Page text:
The first responses to Robbe-Grillet’s novels were mixed. His detractors condemned the purposelessness they saw in the disorder of events, the randomness of detail, and the failure to engross the reader in some emotional or even intellectual way. They pointed to the cinematic techniques, especially the camera-like perspective of the unreliable narrator, as a bastardization of the novel form which allows for multiple perspectives. Other critics praised this “demystification” of the novel, however, and saw Robbe-Grillet as bringing the art of fiction writing into the twentieth century. Several other writers were already dealing with perspectivism, the retelling of the same story from the perspective of several characters. The most successful of these experimenters was William Faulkner in such novels as The Sound and the Fury (1929). Samuel Beckett’s novels, which move forward without benefit of narrator, as an internalized voice recounts and retells the story of the immobile narrative figure, bear some resemblance to Robbe-Grillet’s work, but the physical details, the measurable shapes and so forth, are usually absent in Beckett, replaced by a denuded gray landscape almost antithetical to Robbe-Grillet’s meticulously detailed world.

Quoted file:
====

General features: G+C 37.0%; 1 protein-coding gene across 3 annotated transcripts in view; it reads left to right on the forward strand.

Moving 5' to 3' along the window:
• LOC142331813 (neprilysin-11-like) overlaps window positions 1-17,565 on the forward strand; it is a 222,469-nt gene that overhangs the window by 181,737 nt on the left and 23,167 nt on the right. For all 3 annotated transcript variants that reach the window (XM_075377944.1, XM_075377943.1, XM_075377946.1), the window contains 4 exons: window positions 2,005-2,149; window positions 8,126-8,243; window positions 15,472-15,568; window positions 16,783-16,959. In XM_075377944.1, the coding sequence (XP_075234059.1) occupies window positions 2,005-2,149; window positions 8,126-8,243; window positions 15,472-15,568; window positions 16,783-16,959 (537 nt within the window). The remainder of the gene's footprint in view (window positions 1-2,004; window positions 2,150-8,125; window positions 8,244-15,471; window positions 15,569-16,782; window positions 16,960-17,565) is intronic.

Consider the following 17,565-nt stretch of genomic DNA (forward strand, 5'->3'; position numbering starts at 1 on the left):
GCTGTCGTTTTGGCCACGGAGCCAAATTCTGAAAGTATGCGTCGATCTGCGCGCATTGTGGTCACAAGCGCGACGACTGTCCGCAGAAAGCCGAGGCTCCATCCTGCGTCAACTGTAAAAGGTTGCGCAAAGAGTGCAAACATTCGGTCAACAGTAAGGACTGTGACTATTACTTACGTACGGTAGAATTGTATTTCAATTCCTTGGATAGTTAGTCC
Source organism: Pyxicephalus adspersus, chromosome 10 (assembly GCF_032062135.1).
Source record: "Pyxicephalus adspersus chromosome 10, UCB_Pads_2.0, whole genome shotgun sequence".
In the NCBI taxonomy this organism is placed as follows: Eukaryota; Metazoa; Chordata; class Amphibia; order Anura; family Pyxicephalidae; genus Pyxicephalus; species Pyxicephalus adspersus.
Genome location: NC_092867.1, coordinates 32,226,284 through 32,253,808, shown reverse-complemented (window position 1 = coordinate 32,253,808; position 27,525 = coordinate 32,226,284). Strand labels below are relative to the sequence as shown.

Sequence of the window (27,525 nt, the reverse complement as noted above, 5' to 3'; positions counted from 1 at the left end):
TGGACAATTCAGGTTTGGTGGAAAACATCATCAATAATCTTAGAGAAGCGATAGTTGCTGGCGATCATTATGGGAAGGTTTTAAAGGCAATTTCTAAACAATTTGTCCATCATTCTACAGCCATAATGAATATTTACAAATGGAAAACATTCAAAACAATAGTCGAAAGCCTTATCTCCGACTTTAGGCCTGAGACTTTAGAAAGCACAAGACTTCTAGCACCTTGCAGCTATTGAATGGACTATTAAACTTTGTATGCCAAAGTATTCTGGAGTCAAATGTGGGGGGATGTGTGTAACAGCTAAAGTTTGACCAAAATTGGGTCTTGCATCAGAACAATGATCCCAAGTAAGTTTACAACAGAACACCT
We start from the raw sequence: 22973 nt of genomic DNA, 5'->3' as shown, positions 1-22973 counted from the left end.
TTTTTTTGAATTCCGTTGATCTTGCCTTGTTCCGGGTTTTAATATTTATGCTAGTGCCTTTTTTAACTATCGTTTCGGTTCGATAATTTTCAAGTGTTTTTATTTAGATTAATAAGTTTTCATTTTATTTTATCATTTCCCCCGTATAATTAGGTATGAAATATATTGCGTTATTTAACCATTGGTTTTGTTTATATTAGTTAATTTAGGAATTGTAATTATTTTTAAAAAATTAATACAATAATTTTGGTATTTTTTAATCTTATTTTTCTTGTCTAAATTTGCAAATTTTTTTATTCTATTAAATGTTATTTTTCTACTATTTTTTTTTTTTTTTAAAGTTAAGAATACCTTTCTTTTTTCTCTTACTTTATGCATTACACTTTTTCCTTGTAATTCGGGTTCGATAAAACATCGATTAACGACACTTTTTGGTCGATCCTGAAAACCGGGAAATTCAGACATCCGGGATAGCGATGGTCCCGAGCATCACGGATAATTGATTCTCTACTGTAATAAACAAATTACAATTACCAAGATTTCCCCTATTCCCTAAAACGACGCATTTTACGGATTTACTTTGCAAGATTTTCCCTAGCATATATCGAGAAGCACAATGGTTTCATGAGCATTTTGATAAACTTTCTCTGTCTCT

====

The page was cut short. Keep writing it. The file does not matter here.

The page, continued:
Robbe-Grillet has been accepted in the literary world as a representative of a group of writers seeking to objectify the experiences of their narrators in a reaction against the romantic or emotional novels of the popular culture. His films, notably L’Annee derniere a Marienbad (1961; Last Year at Marienbad, 1962), have also enhanced his reputation, despite some critics’ objections that the cinematic techniques of the novel are diluted by the overly obvious camera’s eye. In the wake of the postmodernist movement and the postmodern novel, Robbe-Grillet’s experiments with the narrative objectifier are seen as the forerunner to the personalized narrator/writer in the novels of William Gass and Raymond Federman.
It is ironic that, despite Robbe-Grillet’s insistence that his novels bear no signification, they should be dissected by scholars seeking hidden patterns of “symbols” and “codes.” Before choosing a literary career, Robbe-Grillet was a naturalist; the detailed descriptions in his novels have often been compared to the botanist’s minute description of specimens found in nature. Perhaps the best way to understand his work is to see him as a careful observer in the field of human activity, neither drawing conclusions nor interpreting findings but rather reporting exactly what he sees.